Subject: Re: patches in a pkg
To: None <>
From: Frederick Bruckman <>
List: tech-pkg
Date: 09/20/2001 01:07:50
On Thu, 20 Sep 2001, Greg A. Woods wrote:

> [ On Wednesday, September 19, 2001 at 20:49:22 (-0500), Frederick Bruckman wrote: ]
> > Here's my solution. It's amazingly easy to get the result you want out
> > of any particular configure test by simply pre-loading the
> > environment. Consider the following, from Makefile.common for
> > x11/xscreensaver:
> >
> > CONFIGURE_ENV+= ac_cv_x_app_defaults="${X11PREFIX}/lib/X11/app-defaults"
> >
> > On my system, "configure" says
> >
> > checking for X app-defaults directory... (cached) /usr/X11R6/lib/X11/app-defaults
> I'm not sure you really want to go down that route either, but
> There's no telling that every configure script will correctly obey all
> those ac_cv_* things, and indeed there's no pre-defined canonical list
> of them anywhere.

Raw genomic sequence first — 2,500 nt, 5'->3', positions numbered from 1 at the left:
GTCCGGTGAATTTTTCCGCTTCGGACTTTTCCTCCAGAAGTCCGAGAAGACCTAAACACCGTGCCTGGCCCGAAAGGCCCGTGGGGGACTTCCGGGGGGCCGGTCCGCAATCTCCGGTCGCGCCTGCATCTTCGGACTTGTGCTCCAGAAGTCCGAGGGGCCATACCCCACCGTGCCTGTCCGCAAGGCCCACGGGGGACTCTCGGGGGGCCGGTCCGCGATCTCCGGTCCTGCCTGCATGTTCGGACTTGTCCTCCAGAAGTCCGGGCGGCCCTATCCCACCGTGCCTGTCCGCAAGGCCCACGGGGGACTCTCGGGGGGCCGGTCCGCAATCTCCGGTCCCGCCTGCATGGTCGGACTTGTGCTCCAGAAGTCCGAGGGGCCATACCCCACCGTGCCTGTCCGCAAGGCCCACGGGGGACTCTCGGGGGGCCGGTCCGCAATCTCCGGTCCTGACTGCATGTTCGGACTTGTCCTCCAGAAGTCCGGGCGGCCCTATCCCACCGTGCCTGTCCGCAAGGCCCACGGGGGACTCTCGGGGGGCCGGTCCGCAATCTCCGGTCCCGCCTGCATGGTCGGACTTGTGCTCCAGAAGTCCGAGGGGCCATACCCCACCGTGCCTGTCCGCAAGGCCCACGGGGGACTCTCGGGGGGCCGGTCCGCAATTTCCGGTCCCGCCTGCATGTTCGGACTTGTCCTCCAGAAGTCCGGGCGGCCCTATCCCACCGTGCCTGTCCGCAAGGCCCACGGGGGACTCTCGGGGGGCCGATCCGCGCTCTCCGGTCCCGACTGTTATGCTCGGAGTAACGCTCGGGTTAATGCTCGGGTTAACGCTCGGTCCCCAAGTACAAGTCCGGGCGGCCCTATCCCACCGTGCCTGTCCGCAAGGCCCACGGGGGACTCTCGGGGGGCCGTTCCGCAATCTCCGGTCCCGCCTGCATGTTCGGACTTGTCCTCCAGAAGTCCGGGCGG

It will, because that's what configure does. It sources config.cache,
then always tests those ac_cv_* things before even running the
particular configure test that would set them. The fact that there's
no pre-defined list is irrelevant. Once you zero in on a problem test
in the configure script, you can always neatly force it your way -- no
patches, no headache, no concerns about autconf.

> Not to mention how big the potential necessary set might add up to!

What? It's one line of Makefile for 5-10 lines of patch.

There's no "magic bullet" that'll make every program just work on
NetBSD without any effort. It's just another trick of the trade, but
it's an elegant solution in many cases.

> However you can feed these definitions to configure without having to
> put them in the environment using the CONFIG_SITE feature:

That would be simply wrong, because as you said, there's no
cannononical list. The standard configure tests for operating system
features work fine, it's the custom ones that cause problems.
Moreover, CONFIG_SITE for the standard tests has been discussed and
ruled out, because of the great variety of systems that pkgsrc
supports, and the fact the "-current" users would be required to
update ${CONFIG_SITE} frequently.